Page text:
The importance of education to The Philippines’ indigenous communities

8 Aug 2016   |   Blog   |   Indigenous peoples   |   Philippines   |   Long-term Development

Tags:  Philippines, Indigenous   |   No comments

Marry Ann in school

This year’s International Day of the World’s Indigenous Peoples theme is devoted to the right to education.

The theme is fitting, given the continuous issues which indigenous communities face when it comes to receiving adequate and fair education. Discrimination, racism, stigmatisation of identities, language barriers and a lack of resources are just some of these issues and sadly, they continue to happen worldwide.

In the Philippines, Caritas Australia is working closely with  partner organisations to ensure that the country’s indigenous peoples can access their basic right to an education.

One of our partner organisations in the country is the Socio Pastoral Action Center Foundation of Daet, Inc. (SPACFI). They run the Indigenous People – Empowerment and Development Project (IPEDP). The project, which Caritas Australia supports, has given the likes of 16 year-old Marry Ann the opportunity to go to school.

Marry Ann

Marry Ann is part of the Manide (Kabihug) indigenous community and grew up in the Camarines Norte region. Her parents are farmers and Marry Ann spent a lot of her childhood helping them plant vegetables and looking after her younger siblings.

Marry Ann began attending school when she was 7 years old at the encouragement of her father. She has experienced discrimination during her school life, but Marry Ann has refused to let it get in the way of her learning.

When Marry Ann was in grade 7, she started participating in SPACFI’s IPEDP program, which helped her attend school by providing her with school supplies, transportation and a food allowance.

“By attending school, I’ve learned that education is not only received in the four corners of the room,” Marry Ann says.

“We have to mingle and participate with others. I always participate in the extra-curricular activities in school like Pabirik Festival in Paracale and Cooking Contest in Basud, Camarines Norte. Sometimes I am the one who conducts and leads the Flag ceremony in our school.”

Marry Ann aspires to become a teacher herself, so she can help other indigenous people in the future and do her part to “create a peaceful and productive community.”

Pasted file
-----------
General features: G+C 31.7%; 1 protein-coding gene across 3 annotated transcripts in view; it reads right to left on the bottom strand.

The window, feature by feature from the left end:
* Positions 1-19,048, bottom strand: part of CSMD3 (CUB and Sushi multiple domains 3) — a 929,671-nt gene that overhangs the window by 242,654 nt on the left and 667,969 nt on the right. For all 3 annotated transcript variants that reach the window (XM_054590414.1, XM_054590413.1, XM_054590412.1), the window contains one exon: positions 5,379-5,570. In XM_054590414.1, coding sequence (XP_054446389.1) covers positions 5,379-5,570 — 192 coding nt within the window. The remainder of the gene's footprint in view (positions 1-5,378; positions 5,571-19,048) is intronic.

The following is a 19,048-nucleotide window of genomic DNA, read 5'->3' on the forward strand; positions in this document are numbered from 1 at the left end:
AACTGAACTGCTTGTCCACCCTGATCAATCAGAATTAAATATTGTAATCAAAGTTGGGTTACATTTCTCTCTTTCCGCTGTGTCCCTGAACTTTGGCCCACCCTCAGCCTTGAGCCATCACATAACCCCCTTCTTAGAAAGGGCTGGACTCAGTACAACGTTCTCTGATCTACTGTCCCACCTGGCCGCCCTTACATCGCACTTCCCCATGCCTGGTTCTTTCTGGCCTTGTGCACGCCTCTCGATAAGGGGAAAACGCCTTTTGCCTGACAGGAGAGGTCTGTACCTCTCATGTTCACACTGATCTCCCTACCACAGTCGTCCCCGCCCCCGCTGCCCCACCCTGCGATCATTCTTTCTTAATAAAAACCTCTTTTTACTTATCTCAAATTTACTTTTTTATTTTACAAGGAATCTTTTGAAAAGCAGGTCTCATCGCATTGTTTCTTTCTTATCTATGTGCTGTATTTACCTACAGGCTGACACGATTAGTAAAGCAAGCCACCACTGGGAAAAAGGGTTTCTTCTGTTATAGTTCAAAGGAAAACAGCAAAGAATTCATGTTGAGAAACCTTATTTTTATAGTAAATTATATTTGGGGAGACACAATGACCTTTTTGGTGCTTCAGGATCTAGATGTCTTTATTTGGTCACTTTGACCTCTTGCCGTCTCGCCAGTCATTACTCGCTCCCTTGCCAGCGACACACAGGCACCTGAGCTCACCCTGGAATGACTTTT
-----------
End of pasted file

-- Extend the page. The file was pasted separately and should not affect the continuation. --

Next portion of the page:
“I also want to help my parents and have a lovely and peaceful family in the future,” she says.

Rachel at a training course

Rachel is another young indigenous woman who has been supported by Caritas Australia and SPACFI’s IPEDP program.

Rachel also lives in Camarines Norte. The 16 year-old has experienced many hardships in her childhood and lived with her grandmother for a period in San Felipe, Basud. It was during this time that Rachel was able to go back to school to finish her elementary studies.

Now back living with her mother, Rachel has been able to further her education with the help of the IPEDP program. A Community Organiser from the program visited her tribe in early March, which was the beginning of her association with the program.

“They [SPACFI] helped me and my family to continue our daily lives,” Rachel explains.

“They helped to support my studies. Their program provided my monthly allowances for fare and food and also provided school supplies which are needed for my studies.”

Rachel has also been able to attend several training sessions and seminars hosted by SPACFI, including a children’s rights orientation, paralegal training and the Indigenous People’s Summer Youth Camp.

“I am really grateful for Caritas Australia, Australian Aid and SPACFI for everything that they have done for us,” Rachel says.

“Without them, I wouldn’t be where I am now.  In return for their generosity, I promise to finish my studies and achieve my dreams.”

Find out more on Caritas Australia's partnership with Socio Pastoral Action Center Foundation Inc.

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